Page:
Corey Bailey
Audio Engineering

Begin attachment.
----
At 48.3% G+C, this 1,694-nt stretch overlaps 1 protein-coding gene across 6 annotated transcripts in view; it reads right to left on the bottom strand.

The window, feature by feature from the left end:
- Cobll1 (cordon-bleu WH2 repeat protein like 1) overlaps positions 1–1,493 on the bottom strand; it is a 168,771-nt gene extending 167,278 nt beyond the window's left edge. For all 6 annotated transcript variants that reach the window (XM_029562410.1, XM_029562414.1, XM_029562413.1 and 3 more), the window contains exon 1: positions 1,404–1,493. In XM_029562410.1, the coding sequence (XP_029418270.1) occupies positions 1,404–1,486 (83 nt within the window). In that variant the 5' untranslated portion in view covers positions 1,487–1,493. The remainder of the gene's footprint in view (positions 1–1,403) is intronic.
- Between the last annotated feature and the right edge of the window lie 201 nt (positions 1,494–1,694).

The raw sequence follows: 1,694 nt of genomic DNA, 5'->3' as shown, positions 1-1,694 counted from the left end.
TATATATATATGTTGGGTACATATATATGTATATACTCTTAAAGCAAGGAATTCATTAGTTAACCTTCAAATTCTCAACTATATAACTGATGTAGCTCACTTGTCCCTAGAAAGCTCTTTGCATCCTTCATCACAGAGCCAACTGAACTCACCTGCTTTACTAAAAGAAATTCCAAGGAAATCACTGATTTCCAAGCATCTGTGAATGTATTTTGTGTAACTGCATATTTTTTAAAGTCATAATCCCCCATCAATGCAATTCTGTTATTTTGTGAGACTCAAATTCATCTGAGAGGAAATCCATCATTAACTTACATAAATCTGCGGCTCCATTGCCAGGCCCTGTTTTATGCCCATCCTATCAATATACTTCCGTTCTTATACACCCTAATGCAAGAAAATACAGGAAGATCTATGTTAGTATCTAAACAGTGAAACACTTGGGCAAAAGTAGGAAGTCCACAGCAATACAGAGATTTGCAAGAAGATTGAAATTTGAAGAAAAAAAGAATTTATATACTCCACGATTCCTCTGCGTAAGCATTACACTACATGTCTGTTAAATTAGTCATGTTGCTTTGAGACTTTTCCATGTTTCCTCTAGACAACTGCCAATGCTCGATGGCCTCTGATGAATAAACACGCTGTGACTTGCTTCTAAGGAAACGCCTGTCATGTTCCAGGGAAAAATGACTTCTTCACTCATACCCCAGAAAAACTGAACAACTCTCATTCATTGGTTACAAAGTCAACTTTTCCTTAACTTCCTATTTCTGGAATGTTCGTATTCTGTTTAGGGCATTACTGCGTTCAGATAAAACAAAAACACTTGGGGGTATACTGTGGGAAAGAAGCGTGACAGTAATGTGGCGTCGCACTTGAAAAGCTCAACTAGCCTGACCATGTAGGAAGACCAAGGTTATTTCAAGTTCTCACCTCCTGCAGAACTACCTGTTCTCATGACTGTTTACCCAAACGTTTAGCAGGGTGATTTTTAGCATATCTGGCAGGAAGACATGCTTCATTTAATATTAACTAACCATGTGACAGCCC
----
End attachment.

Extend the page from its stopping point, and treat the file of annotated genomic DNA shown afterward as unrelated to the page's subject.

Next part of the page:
Solid State Drives Solid State Drives (SSD’s) are different than spinning platter hard drives (HDD’s) and they are in wide use. New laptops are being marketed using the technology. Although research began on flash memory in the 1950’s, SSD technology was first introduced in the 1970’s and development continued throughout the years. There was some use of the technology before the 2000’s, but it was expensive. SSD’s were marketed to the general public in the 2000’s and the improvments continue. An SSD is presented to the Operating System (OS) the same way that a spinning platter hard drive is however, SSD’s use the same technology as SD cards, USB drives, etc. SSD’s come in several form factors. The two most popular are; like a regular drive that plugs into one of the hard drive slots and one that uses a PCie expansion slot. SSD’s that use the PCie interface or their own interface, use a technology called ‘NVme’ (Non-Volatile Memory Express) and are blazing fast. It all depends on the controller that’s used. The controller is a processor that not only tells your computer that it’s an SSD, it’s perhaps the most important part of your SSD and every drive has a controller, regardless of the type of drive. SSD’s have no moving parts and they are much faster than a HDD. A typical SSD with a SATA interface (Serial Advanced Technology Attachment) is capable of reading data 10 times faster than a HDD and it can write data 20 times faster. However, if an SSD fails, data recovery could be challenging. A typical SSD that has failed or become full, will usually become read only. For this reason, you should leave some free space on any type of drive or its write performance will slow down dramatically. 25% of the drive if we are talking about an SSD and, at least,15% for a HDD. You shouldn't Defragment SSD’s like you do for spinning platter HDD’s. SSD’s have a limited number of write sequences which, is actually controlled by the number of erase sequences. There are often fewer writes and erases on cheaper and older SSD drives. Defragmenting an SSD will result in many more (unnecessary) writes and erases as your defragmenter moves the files around. In Windows, I recommend using the format option and ‘quick erase.’ The quick erase option only erases the File Allocation Table (FAT). The quick erase feature is usually the first option on a Windows PC. If you use the format option, be sure to have a copy available of the Windows operating system that you’re using. On a Mac, I’m not sure because I’ve only erased the free space on a HDD and an SSD won’t benefit from a free space erasure. You won't see any speed improvements from defragmenting an SSD. On a spinning platter drive, defragmenting is beneficial because the drives’ head has to move over the magnetic platter to read the data, somewhat like a record player. If a file's data is spread over the drive, the head will have to move around to read all the pieces of the file, and this will undoubtedly take longer. On older operating systems, the files that are deleted on your drive, aren't actually deleted immediately. When you delete a file on your drive, the files are only marked as deleted. Until the space is overwritten by another file, the data could actually be recovered with file recovery software. Linux kernel 2.6.28 and beyond, Mac OS X 10.6.8 and beyond and Windows 7 and beyond. Those operating systems support TRIM and you never need to overwrite or ‘wipe’ the drive. In an OS that supports TRIM, the files are deleted immediately. Not only was the TRIM command developed for SSD’s, it’s actually good for them. The TRIM command is not an acronym. Some old SSD’s don't support TRIM. However, TRIM was added shortly after SSD’s were marketed. TRIM doesn’t always function with all devices and earlier operating systems than those that are listed, don’t support TRIM. Obliviously, a lot more information about the type of drive that you have can be found on the internet. Return to TOP of page © Corey Bailey Audio Engineering
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